• High possibility of conflict: the issues need to be resolved - and the ability to adapt quickly to the changing circumstances is critical to success.

One reason heard all too often is, I need to be seen. Quite right, if you spend your time in the activities described above. However, if you fly out to a different country, arrive at the office and promptly spend a large percentage of your time there reading email and talking on the phone, you might as well have stayed at home.

Another example is the activity review. We find that many managers organising regional and global meetings focus around activity reviews - an efficient way for them to gather all the information they need in their area of responsibility.

From the participants'/travellers' perspective, these can often feel like a waste of time, with their only relevance being their personal contribution. This is not a good use of the total resource and is often a symptom of managers failing to consider the change of operating environment in which they now work, from a local perspective - everyone and everything I need is nearby - to a regional/global perspective - with many team members located remotely from each other.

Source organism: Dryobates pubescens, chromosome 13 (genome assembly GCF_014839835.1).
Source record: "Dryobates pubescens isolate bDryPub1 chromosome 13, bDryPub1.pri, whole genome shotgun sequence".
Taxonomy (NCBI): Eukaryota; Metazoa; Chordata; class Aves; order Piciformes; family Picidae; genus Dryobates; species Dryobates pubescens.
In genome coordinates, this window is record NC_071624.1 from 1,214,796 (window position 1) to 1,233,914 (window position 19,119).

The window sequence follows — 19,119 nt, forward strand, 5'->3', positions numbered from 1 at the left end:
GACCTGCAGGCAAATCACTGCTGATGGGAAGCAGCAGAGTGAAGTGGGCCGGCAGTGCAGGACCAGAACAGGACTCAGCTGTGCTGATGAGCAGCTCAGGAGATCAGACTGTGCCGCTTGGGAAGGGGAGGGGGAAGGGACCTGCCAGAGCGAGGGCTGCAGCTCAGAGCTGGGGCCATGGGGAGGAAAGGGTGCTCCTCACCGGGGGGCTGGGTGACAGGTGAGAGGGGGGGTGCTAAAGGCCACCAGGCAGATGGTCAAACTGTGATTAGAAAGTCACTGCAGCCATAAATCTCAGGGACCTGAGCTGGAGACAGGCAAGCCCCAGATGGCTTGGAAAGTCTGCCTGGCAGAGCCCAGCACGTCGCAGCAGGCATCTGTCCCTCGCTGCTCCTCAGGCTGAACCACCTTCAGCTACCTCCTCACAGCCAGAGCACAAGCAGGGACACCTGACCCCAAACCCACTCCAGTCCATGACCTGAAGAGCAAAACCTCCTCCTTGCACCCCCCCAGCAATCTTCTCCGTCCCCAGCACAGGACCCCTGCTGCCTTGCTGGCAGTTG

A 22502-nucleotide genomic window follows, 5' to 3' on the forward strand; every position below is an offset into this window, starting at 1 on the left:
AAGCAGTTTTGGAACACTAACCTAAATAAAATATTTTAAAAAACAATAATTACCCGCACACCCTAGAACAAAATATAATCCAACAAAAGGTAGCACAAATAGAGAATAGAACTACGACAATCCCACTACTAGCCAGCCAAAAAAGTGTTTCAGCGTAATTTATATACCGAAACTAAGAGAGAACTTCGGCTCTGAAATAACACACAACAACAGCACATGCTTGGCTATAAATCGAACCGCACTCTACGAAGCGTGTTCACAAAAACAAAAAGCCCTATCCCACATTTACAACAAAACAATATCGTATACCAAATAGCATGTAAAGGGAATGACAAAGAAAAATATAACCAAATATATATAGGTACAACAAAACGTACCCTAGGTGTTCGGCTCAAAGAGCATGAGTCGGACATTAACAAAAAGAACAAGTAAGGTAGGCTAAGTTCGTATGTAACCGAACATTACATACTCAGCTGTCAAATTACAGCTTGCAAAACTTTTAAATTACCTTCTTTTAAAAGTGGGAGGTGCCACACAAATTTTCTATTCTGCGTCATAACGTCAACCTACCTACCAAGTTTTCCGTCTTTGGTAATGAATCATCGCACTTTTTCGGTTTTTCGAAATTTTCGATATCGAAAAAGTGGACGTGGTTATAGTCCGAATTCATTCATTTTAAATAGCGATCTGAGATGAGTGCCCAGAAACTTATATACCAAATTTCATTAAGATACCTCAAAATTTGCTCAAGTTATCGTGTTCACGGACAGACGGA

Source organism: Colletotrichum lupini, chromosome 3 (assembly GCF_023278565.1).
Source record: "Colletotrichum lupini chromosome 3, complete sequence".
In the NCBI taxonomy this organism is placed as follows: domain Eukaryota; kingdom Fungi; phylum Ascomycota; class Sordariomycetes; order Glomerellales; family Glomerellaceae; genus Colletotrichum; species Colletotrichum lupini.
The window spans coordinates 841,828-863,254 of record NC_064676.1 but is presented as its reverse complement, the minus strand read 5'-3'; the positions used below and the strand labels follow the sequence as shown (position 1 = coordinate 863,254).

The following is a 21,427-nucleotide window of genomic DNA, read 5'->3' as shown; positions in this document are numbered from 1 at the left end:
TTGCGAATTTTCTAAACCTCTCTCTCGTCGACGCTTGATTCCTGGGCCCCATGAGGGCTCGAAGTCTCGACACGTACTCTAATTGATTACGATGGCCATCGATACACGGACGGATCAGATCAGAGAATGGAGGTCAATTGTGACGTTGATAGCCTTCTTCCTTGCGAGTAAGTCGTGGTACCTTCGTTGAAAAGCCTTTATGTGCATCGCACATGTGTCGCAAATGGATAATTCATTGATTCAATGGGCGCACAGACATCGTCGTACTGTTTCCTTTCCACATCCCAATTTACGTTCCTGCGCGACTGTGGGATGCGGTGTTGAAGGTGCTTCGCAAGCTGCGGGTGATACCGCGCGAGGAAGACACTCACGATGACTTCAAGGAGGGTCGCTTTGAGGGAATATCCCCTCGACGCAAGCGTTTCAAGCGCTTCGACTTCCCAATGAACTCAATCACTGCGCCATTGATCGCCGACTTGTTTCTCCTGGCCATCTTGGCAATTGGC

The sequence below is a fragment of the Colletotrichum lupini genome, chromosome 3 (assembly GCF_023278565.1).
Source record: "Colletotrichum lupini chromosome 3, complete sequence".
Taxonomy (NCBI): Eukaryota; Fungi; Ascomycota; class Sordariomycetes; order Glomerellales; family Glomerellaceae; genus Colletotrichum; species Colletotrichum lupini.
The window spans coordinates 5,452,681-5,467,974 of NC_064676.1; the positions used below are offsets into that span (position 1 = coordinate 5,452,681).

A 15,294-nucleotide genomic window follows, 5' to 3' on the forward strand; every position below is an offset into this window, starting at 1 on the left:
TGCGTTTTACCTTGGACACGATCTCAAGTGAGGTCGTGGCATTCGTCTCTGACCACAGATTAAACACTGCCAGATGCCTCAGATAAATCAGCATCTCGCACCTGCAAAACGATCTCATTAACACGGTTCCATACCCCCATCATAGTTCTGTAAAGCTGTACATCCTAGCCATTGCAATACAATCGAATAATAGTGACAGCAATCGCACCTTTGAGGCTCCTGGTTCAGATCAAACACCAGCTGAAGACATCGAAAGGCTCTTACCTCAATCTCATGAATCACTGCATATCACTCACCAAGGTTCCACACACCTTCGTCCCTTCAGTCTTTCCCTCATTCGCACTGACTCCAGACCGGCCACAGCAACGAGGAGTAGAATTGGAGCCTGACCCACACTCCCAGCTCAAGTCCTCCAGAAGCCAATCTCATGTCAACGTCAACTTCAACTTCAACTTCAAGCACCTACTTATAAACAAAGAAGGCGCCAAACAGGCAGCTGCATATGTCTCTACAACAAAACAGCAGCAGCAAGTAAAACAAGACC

Non-travel options
If you have carefully evaluated all of your travel commitments and concluded that you can reduce them, the next important step is to understand what choices you have. Below are top tips from people who have managed to cut down on their international travel:

Set rigid parameters and keep to them: even the busiest of regular travellers have some control over their travel schedules; after all, they can plan vacations and are normally at home for public holidays. Decide what the critical events are in your life (birthdays, anniversaries, etc) and book them into your agenda as if they were business meetings.